Reasonable Doubts Blog

What Creates Holiness?

Posted in holidays by Cheryl Berman on the September 13th, 2010

Rosh Hashana and Yom Kippur have always been two of the most complex days of the year.  They don’t try to hide that fact…  they present themselves that way – full of dizzying dichotomies.  But the one thing that stands out about both these days, the one undeniable fact, is their palpable holiness.  It’s in their nigunim (tunes).  It’s in their tefillot (prayers).  It’s in the foods.  It’s in the fast.  It’s in the molecules of the air.  The holiness is transformative (if you allow it to be).  But what is it?  What is holiness?  And what creates it?

Rav Soloveitchik discusses the unique quality of the holiness of the chagim (holidays) in an essay in his Divrei Hashkafa.  He explains that the chagim are intrinsically different from Shabbat.  The chagim were established by bet din (court); Shabbat is pre-established by creation.  The Rav points out that the midrashim are full of praises of the Jewish people who are in control of the calendar to the extent that they can overrule God himself in deciding when to establish a chag.

The holiness of chagim does not stem from God; it stems from the Jewish people.  Holiness in Judaism is not  innate to an object or a time.  It is an expression of a relationship the Jewish people have toward a certain time period or place.  There is nothing magical about holiness. We make things holy by perceiving them a certain way, and utilizing them in the service of God.  The Bet HaMikdash was a holy place because the Jews served God there.  The moment that service was annulled the spot lost its sanctity.  Rabbi Meir of Dvinsk writes

…Do not think that the Temple and the Mishkan are holy of their own accord, God forbid! God…dwells among his children, but if they like Adam transgress His covenant, all holiness is removed from them, and they become like mundane utensils…. Titus entered the Holy of Holies with a prostitute, and was not harmed, for its holiness was removed…”

Rav Soloveitchik continues to explicate the concept of holiness.  Man is not expected to remain on one level his entire life like an angel.  He goes through different stages of life, various moral highs and lows, spiritual cliffs and canyons. He has moments of religious enlightenment and instances of bleak obscurity.  But it is precisely during those awe inspiring moments of religious experience, where man encounters God, that engenders holiness.  Man is the sanctifier of holiness and it is through a religious experience that he is able to do it.

Rosh Hashana and Yom Kippur aren’t just days where we encounter holiness; they are days in which we produce holiness.  The holiness that overpowers us on those days comes from within us.  It is the result of a religious experience that we have created with God.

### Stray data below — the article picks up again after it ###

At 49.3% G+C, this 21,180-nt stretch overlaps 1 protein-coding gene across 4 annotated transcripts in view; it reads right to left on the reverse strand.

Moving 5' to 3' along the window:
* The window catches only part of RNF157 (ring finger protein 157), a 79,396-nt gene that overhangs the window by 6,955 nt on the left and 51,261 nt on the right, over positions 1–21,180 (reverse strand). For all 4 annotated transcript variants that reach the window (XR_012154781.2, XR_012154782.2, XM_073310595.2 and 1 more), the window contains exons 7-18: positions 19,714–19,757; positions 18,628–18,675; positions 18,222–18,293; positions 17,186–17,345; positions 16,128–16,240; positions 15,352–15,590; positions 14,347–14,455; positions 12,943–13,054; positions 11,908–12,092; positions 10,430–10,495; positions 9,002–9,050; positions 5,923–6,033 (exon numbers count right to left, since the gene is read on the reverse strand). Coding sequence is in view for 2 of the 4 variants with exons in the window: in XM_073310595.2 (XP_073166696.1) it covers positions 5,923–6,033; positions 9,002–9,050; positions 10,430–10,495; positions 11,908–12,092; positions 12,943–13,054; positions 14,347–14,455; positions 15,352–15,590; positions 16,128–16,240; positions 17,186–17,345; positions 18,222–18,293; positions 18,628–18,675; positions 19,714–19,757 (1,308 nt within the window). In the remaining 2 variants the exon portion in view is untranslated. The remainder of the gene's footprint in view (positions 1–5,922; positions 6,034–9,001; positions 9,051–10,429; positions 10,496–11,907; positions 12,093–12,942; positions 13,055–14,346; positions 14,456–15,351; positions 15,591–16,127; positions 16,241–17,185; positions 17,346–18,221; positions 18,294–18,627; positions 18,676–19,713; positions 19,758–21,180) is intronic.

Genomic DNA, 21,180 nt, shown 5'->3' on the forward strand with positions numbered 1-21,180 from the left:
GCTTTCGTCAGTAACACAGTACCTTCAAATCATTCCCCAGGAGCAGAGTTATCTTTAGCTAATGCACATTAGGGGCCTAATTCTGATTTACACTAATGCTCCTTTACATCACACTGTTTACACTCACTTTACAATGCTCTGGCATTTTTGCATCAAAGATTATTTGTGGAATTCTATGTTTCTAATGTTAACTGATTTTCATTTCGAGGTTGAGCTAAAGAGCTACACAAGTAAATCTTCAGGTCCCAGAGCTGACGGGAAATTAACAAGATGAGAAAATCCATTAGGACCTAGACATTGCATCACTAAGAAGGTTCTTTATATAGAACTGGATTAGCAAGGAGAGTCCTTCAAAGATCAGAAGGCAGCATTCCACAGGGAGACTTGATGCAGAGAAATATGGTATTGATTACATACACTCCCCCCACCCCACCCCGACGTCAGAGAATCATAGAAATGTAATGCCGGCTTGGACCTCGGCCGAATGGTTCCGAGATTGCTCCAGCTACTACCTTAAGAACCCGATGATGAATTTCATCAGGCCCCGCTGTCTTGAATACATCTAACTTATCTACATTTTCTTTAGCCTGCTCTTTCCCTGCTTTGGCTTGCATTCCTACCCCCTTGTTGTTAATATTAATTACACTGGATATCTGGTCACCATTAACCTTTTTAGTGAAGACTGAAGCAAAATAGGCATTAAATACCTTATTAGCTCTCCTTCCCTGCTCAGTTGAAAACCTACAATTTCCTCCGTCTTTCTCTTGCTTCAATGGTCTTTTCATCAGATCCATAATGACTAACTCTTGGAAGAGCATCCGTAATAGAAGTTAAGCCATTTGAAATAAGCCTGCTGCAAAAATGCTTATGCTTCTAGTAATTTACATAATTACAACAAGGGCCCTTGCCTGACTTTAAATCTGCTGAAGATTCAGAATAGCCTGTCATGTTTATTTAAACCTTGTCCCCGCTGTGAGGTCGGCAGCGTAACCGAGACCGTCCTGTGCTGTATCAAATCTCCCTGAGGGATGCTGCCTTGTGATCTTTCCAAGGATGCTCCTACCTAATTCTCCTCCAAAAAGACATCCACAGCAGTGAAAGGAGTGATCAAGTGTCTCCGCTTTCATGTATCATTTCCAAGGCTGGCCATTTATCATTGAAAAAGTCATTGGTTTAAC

I think many of us who read this will probably immediately acquiesce to its message.  We have all experienced years in which we have better Rosh Hashanot than others.  What differentiates one year from the next?  Is it the chazzan? The person sitting next to us?  Most likely not.  Usually the differentiating factor is something within us, something perhaps going on in our lives, or as Rav Soloveitchik s aptly describes, our own various lows and highs that determine what type of Rosh Hashanah and Yom Kippur we will have that year.  By far my most perplexing ones were the ones that I encountered in the midst of faith crises.  There is no more perplexing time of year for a faith crisis sufferer than  this time of year.  But as I recently stated in my Rusty Mike radio interview (how’s that for a smooth plug?) there is also no greater opportunity for a faith crises sufferer.  Religious experiences are in abundance for anyone who is willing to set aside his skepticism for a day (admittedly, not an easy thing to do – nothing this important is).  Letting yourself be enveloped by the tefillot and the nigunim will allow you to create your own pocket of holiness and that might go a long way in terms of resolving a crises of faith.   The important thing to remember is that it comes from within us – and what we are willing to put in, we will surely get out.

  • Share/Bookmark

One Response to 'What Creates Holiness?'

Subscribe to comments with RSS or TrackBack to 'What Creates Holiness?'.

  1. on September 14th, 2010 at 11:56 am

    I have received requests for the link to the radio interview. Here is the link to the podcast:

    Just scroll down to the podcast entitled “Reasonable Doubts; questioning faith”

Leave a Reply

Theme Tweaker by Unreal